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dir Oliver Parker
scr Hamish McColl
prd Damian Jones
with Toby Jones, Bill Nighy, Catherine Zeta-Jones, Tom Courtenay, Michael Gambon, Daniel Mays, Blake Harrison, Bill Paterson, Mark Gatiss, Felicity Montagu, Alison Steadman, Annette Crosbie
release UK 5.Feb.16
16/UK Universal 1h40
Band of brothers: Jones, Harrison and Mays
|R E V I E W B Y R I C H C L I N E|
Based on the 1970s British sit-com, this WWII comedy could have picked up new audiences if it had even a hint of inventive wit. Sadly, while the script is decent and the cast strong, the film is directed without any pacing. Jokes fall flat and physical antics are painfully unfunny. Which leaves the war stuff feeling oddly dull.
In the south coast village of Walmington in 1944, banker Mainwaring (Jones) is the captain of the local Home Guard volunteer platoon, made up of retirees (Courtenay, Gambon and Paterson) and young men (Mays and Harrison) who couldn't join the regular army. All have normal day jobs and bumble their way through being soldiers at night. When the sexy journalist Rose (Zeta-Jones) turns up, each of them is so smitten that he fails to notice that she's the Nazi spy the local colonel (Gatiss) has warned them to be on the lookout for.
Rose's duplicity is hinted at in her first appearance and revealed in her second scene, so no spoilers there. And this is a key problem: the movie is designed merely to depict the idiocy of amateur soldiers. And it doesn't even do that very well. The opening scene, in which they chase and are chased by an escaped bull has absolutely no comedy value whatever, shot and edited without even a hint of coherence. The entire film is just as flat, including the sometimes witty Carry On-style innuendo-leaden dialog.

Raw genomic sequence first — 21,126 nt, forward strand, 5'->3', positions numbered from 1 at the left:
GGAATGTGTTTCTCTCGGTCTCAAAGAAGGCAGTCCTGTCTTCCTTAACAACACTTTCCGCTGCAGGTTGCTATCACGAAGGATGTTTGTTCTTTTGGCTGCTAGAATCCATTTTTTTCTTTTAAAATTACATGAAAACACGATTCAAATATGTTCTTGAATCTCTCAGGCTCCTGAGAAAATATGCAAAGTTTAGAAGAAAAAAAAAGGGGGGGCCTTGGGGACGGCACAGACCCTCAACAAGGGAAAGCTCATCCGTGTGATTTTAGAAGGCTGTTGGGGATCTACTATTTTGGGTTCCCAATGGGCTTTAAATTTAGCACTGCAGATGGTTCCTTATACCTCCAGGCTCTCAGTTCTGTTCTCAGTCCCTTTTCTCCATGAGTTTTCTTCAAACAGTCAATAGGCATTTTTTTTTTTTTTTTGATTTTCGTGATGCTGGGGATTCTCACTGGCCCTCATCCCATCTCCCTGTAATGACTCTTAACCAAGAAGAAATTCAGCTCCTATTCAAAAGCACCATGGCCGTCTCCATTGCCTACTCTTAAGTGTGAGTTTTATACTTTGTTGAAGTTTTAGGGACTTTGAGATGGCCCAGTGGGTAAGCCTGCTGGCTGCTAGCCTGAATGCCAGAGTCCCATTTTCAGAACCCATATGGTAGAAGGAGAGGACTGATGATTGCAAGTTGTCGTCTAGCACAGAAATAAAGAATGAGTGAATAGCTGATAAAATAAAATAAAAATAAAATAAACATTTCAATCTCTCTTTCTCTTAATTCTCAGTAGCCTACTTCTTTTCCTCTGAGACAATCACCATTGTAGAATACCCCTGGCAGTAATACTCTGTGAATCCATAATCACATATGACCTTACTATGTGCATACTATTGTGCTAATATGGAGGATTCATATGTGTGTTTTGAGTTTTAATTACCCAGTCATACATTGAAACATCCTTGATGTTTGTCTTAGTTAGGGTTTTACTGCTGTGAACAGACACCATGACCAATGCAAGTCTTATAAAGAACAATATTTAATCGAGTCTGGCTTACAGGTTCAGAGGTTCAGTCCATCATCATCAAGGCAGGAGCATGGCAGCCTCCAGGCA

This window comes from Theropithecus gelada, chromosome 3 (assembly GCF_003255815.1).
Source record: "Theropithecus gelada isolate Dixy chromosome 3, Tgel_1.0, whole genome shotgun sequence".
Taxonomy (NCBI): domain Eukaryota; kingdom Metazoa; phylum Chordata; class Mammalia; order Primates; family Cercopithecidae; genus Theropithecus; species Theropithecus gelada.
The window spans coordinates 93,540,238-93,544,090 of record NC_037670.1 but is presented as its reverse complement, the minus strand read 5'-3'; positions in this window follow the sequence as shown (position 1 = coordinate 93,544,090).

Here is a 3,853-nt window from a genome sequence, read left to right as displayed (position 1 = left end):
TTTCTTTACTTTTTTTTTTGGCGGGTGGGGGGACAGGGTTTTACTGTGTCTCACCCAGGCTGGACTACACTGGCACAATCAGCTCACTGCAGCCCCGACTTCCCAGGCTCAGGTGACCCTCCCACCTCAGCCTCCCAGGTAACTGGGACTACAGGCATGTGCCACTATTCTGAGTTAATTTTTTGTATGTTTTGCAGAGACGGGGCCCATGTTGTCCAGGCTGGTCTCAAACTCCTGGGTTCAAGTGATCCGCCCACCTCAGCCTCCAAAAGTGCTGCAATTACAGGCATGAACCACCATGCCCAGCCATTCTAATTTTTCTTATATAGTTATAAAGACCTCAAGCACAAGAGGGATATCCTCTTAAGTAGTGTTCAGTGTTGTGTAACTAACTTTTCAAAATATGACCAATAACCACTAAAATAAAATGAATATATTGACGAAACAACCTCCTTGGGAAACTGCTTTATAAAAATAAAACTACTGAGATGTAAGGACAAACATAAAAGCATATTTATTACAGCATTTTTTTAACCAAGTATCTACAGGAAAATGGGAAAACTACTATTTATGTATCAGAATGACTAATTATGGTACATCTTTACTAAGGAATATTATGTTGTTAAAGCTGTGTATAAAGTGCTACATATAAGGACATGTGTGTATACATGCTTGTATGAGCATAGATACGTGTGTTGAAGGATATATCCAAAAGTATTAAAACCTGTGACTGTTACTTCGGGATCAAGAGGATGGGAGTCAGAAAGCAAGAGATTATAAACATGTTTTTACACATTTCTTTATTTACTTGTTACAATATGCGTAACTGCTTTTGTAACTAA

The A-list cast just about emerges with their dignity. They clearly saw potential in the script, so gleefully dive into their characters. Jones has terrific hang-dog energy as the over-serious leader clashing with the ever-so-posh Nighy. Gambon and Courtenay play subtly with their dopey characters, while Mays has some fun as the fast-talking Frazer and Harrison merrily quotes iconic movies as the simple-minded Pike. Zeta-Jones, meanwhile, does her enjoyable slinky seducer routine.
But director Parker misses every chance for humour or intrigue. From the throwaway one-liners to the big action-chaos, nothing is captured properly on-camera, so the movie feels like it was assembled with whatever random elements the editors could find. Many of the key set-pieces feel random and irrelevant, including the reference to real-life dummy tanks and the awkward U-boat climax. Perhaps fans of the TV series will find things that make them laugh. For the rest of us, the script and cast elicit a few giggles here and there; otherwise this is a missed opportunity.
|R E A D E R R E V I E W S|
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© 2016 by Rich Cline, Shadows on the Wall|
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